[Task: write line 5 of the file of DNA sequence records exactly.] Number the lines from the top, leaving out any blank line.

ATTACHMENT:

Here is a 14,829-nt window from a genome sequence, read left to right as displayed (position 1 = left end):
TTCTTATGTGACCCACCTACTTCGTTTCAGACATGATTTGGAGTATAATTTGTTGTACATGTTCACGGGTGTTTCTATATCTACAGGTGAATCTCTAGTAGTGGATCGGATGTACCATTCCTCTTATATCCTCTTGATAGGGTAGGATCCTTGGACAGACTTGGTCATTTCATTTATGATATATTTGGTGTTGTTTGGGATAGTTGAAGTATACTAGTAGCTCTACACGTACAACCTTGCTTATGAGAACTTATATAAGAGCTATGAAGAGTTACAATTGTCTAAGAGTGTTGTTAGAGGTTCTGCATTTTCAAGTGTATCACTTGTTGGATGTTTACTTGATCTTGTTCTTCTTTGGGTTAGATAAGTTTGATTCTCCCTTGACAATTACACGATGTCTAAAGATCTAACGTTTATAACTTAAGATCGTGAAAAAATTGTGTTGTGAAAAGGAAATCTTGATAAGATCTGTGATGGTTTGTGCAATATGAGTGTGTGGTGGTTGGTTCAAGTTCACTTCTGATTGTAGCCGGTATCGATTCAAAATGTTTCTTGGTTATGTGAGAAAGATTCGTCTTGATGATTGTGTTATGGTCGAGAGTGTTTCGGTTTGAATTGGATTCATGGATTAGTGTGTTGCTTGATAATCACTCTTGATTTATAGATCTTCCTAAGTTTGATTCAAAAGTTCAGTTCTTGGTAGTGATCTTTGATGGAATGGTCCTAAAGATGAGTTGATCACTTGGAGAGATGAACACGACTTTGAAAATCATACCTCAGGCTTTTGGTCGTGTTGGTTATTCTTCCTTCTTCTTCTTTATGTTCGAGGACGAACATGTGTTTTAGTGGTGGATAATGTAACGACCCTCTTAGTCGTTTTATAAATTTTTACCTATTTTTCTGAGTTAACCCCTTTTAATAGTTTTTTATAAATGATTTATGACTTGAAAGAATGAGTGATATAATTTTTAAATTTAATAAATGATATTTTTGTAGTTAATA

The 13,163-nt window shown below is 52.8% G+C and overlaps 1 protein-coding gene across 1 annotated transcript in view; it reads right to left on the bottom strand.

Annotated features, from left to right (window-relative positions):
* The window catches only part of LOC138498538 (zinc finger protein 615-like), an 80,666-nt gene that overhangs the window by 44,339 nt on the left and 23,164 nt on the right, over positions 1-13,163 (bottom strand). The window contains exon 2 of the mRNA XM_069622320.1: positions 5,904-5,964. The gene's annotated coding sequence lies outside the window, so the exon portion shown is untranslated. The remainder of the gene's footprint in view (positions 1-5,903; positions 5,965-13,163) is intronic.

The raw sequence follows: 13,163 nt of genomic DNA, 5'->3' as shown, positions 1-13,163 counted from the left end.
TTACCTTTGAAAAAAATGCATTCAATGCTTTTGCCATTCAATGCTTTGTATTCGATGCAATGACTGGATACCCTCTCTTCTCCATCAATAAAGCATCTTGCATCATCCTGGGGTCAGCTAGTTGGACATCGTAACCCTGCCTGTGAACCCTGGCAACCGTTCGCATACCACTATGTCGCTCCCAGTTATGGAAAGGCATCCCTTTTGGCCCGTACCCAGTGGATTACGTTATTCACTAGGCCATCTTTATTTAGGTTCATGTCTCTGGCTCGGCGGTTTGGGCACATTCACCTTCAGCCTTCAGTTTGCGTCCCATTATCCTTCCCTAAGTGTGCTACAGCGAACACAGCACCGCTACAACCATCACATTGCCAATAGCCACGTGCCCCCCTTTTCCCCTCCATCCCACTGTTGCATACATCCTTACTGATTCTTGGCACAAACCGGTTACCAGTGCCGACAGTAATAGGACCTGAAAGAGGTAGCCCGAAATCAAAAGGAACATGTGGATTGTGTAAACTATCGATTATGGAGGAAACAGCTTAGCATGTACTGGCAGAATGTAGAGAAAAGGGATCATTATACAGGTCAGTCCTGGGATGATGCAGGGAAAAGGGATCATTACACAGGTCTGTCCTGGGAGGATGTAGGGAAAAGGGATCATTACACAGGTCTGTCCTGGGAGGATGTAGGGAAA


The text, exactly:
* The window catches only part of LOC138498538 (zinc finger protein 615-like), an 80,666-nt gene that overhangs the window by 44,339 nt on the left and 23,164 nt on the right, over positions 1-13,163 (bottom strand). The window contains exon 2 of the mRNA XM_069622320.1: positions 5,904-5,964. The gene's annotated coding sequence lies outside the window, so the exon portion shown is untranslated. The remainder of the gene's footprint in view (positions 1-5,903; positions 5,965-13,163) is intronic.